(INDIANAPOLIS) – New data finds Indiana has the 19th-highest rate of working families who are low income (11th-highest among racial/ethnic minority families) but also 16th-lowest incomes.
Andrew Bradley, Senior Policy Analyst with Indiana Institute for Working Families, says work should not only be honorable and bring dignity, but should also pay for a family’s basic needs and provide opportunities to continue on a pathway to long-term economic security.
But new data shows that a higher proportion of Indiana’s working families remain low-income compared to our Midwestern neighbors, particularly Hoosiers of color. Indiana’s per capita income also trails most neighbors, with income growth that lags behind the national average suggesting that without a new policy direction, working Hoosier families aren’t likely to catch up soon.
DEE MARGO: El Paso is one region of three states and two countries and a population of 2.7 million. But we’ve been involved with Mexico for over 400 years. So we’re pretty close and proximate here. We haven’t had – we’re considered the safest city in the United States. We don’t have any real issues. And we already have a fence that was established under the Bush administration that runs through our city, so…
Artists and performers of color are being sought for the inaugural Bloomington Black and Brown Arts Festival in May.
“The Bloomington Black & Brown Arts Festival is a celebration of African and Latino creative arts and artists to affirm community space, preserve arts appreciation, and enhance pride in the spirit of diversity of the Bloomington community,” according to a city press release. “The festival will provide a medium for local talent to showcase visual and performance art in an environment that engages the audience with artists and their work.”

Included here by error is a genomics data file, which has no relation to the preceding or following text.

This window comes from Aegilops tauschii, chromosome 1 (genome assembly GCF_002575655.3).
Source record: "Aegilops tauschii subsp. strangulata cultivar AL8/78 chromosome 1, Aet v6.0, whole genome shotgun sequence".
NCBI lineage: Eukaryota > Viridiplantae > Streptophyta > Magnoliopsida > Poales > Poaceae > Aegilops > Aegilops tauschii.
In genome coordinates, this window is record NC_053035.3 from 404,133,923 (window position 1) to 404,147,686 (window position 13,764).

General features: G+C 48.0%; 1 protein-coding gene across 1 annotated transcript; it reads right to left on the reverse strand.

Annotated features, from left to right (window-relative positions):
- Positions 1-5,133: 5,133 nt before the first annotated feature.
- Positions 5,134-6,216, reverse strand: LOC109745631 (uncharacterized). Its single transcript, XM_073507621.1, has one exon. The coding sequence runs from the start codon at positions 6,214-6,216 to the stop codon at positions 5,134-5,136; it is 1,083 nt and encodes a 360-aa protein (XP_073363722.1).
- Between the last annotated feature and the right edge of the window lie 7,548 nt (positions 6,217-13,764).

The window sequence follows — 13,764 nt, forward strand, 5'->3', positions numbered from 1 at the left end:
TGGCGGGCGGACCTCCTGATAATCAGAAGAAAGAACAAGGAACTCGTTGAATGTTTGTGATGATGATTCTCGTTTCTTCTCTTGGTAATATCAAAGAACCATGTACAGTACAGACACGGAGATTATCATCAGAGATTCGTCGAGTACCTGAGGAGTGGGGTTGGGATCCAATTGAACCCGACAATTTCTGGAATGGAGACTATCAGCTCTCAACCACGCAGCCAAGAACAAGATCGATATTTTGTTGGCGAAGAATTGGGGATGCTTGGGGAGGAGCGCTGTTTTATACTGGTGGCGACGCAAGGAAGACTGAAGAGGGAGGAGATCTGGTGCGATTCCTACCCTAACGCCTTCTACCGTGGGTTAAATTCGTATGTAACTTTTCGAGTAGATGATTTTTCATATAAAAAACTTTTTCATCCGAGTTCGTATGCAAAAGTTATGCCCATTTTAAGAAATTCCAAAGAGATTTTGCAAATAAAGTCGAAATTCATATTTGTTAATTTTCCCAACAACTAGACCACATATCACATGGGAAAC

The festival will take place on Saturday May 19 at the Bannerker Community Center from noon to 4 p.m.
Interested artists/performers have until Friday, April 27 at 5:30 p.m. to submit their pieces or work for a panel review that will take place on Saturday, May 5. Artists/performers selected will also be asked to submit a $15 non-refundable fee to reserve space.
A planning committee seeks a variety of art styles and forms to include as part of the festival. This includes but is not limited to spoken word, visual arts, ceramics, performance, dance and craft.
Works can be submitted on the web at bloomington.in.gov/bhm. For more information or questions about the festival contact the Safe and Civil City Program at email@example.com, Latino Outreach Programs at firstname.lastname@example.org, or call 812-349-3860.
This article originally ran on blogs.hoosiertimes.com.
A US Army veteran who served two tours in Afghanistan says he didn’t realize he’d been deported to Mexico until it was too late to turn back.
“Black and Hispanic children in Indiana are doing worse than white and Asian children,” said Willems Van Dijk.
In Indiana, Hamilton County near Indianapolis ranked as the healthiest county. The county placed first in health outcomes, which included length and quality of life statistics. Hamilton was also the best in health factors, including health behaviors, clinical care access, social and economic factors, and physical environment.
QUEER ALIENation is a free, interactive evening of visual art, installation art, performances, conversation, and community solidarity. Join six local scholars, artists, educators, and activists as they play with issues of time, space, equity, and identity in order to present original artworks about their experiences as queer im/migrant graduate students within the United States. Grounded in arts-based research and rooted in a conception of art as activism, this show is a clarion call for individual and collective commitments to justice, mutual aid, and liberation.
Featuring the work of: